Widely known for his ideals and moral fervor, Greeley advocated many causes, including workers’ rights, women’s rights (though not woman suffrage), scientific farming, free distribution of government lands, and the abolition of slavery and capital punishment. By the late 1850’s, the Tribune had a national influence as great as any other newspaper in the country, particularly in the rural North.
But [Greeley] always wanted very much to be a statesman. He served in Congress as a Whig for three months from 1848 to 1849, but ran unsuccessfully for the House of Representatives in 1850, 1868, and 1870, and for the U.S. Senate in 1861 and 1863. [His] political career ended tragically with his campaign for President as the Democratic and Liberal Republican candidate in 1872. In that campaign, Greeley urged leniency for the South, equal rights for white and blacks, and thrift and honesty in government. For these positions, he was attacked as a traitor, fool, and crank, and was derisively referred to by noted cartoonist Thomas Nast as “Horrors Greeley.” Greeley’s wife of thirty-six years died two weeks before the election, he was soundly defeated by Grant at the polls, and he returned to his beloved Tribune only to discover that its control had passed to Whitelaw Reid.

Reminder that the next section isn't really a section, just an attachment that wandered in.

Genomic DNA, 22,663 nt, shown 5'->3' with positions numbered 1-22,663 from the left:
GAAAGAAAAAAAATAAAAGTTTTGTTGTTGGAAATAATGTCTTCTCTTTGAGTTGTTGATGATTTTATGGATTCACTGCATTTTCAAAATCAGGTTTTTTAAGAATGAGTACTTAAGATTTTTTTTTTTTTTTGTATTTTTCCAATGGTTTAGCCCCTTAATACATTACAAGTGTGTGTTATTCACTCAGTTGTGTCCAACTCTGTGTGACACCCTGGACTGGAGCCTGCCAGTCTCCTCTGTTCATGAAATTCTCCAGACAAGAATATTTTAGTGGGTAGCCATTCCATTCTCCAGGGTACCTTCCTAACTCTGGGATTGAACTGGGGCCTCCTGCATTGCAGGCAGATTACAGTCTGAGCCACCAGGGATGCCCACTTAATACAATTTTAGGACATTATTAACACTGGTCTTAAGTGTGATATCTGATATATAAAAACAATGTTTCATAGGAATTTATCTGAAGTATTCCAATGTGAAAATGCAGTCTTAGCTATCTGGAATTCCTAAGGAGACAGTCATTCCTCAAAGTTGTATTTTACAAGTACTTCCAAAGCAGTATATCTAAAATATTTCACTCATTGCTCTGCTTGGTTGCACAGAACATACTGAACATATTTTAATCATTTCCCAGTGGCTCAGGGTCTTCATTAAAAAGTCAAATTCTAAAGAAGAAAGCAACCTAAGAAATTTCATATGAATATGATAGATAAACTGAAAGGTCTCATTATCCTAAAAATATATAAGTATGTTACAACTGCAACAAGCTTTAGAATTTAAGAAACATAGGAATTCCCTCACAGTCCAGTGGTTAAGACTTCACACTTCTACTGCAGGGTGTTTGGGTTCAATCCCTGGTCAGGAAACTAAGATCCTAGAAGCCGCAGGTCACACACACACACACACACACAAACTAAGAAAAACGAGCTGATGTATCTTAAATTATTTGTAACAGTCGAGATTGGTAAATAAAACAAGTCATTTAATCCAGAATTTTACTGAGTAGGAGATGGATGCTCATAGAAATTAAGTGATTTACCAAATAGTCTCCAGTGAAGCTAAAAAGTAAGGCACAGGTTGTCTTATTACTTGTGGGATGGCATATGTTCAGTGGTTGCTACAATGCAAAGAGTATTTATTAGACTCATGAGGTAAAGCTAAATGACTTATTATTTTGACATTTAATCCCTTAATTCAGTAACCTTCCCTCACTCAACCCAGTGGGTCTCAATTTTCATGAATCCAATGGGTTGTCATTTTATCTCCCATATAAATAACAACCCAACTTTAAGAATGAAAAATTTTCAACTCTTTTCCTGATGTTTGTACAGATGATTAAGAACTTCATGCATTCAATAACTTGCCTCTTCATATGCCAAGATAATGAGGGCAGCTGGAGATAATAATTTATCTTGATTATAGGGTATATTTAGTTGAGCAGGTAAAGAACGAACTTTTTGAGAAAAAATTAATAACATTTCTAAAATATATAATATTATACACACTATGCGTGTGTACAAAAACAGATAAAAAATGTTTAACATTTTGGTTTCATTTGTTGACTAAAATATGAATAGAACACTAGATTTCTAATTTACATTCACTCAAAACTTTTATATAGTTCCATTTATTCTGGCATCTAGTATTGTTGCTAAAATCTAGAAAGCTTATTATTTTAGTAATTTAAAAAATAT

Weeks later, as Greeley lay on his deathbed, he looked up to see Whitelaw Reid, the man who had wrested control of his Tribune from him. Greeley, never one to mince words, could not restrain himself, snarling, “You son of a bitch, you stole my newspaper.” Reid was later asked what Greeley’s last words were. He diplomatically recalled them as “I know my redeemer liveth.”
Greeley’s funeral, held on December 4, 1872, was attended by President Grant, cabinet members, governors of three States, and an outpouring of mourners who remembered him as a beloved public figure.
–from Brooklyn’s Green-Wood Cemetery, New York’s Buried Treasure by Jeffrey I. Richman